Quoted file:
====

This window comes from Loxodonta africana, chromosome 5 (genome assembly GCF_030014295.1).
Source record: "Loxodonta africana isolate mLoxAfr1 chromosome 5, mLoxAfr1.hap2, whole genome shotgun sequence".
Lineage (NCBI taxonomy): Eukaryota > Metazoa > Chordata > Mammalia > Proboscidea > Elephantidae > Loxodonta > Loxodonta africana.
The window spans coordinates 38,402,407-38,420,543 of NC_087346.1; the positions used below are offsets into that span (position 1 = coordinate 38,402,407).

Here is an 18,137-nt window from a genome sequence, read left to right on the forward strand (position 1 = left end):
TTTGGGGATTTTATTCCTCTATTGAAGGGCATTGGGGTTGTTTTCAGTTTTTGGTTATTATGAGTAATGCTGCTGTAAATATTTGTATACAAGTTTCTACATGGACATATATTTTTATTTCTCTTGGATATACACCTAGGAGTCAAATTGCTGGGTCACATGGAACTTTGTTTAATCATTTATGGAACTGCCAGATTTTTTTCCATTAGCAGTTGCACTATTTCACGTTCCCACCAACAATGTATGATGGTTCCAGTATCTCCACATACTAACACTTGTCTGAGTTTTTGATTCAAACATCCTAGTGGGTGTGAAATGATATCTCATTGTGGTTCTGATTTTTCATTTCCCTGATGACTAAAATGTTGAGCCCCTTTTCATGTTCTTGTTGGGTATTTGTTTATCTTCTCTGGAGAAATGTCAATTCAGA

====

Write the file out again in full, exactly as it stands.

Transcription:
This window comes from Loxodonta africana, chromosome 5 (genome assembly GCF_030014295.1).
Source record: "Loxodonta africana isolate mLoxAfr1 chromosome 5, mLoxAfr1.hap2, whole genome shotgun sequence".
Lineage (NCBI taxonomy): Eukaryota > Metazoa > Chordata > Mammalia > Proboscidea > Elephantidae > Loxodonta > Loxodonta africana.
The window spans coordinates 38,402,407-38,420,543 of NC_087346.1; the positions used below are offsets into that span (position 1 = coordinate 38,402,407).

Here is an 18,137-nt window from a genome sequence, read left to right on the forward strand (position 1 = left end):
TTTGGGGATTTTATTCCTCTATTGAAGGGCATTGGGGTTGTTTTCAGTTTTTGGTTATTATGAGTAATGCTGCTGTAAATATTTGTATACAAGTTTCTACATGGACATATATTTTTATTTCTCTTGGATATACACCTAGGAGTCAAATTGCTGGGTCACATGGAACTTTGTTTAATCATTTATGGAACTGCCAGATTTTTTTCCATTAGCAGTTGCACTATTTCACGTTCCCACCAACAATGTATGATGGTTCCAGTATCTCCACATACTAACACTTGTCTGAGTTTTTGATTCAAACATCCTAGTGGGTGTGAAATGATATCTCATTGTGGTTCTGATTTTTCATTTCCCTGATGACTAAAATGTTGAGCCCCTTTTCATGTTCTTGTTGGGTATTTGTTTATCTTCTCTGGAGAAATGTCAATTCAGA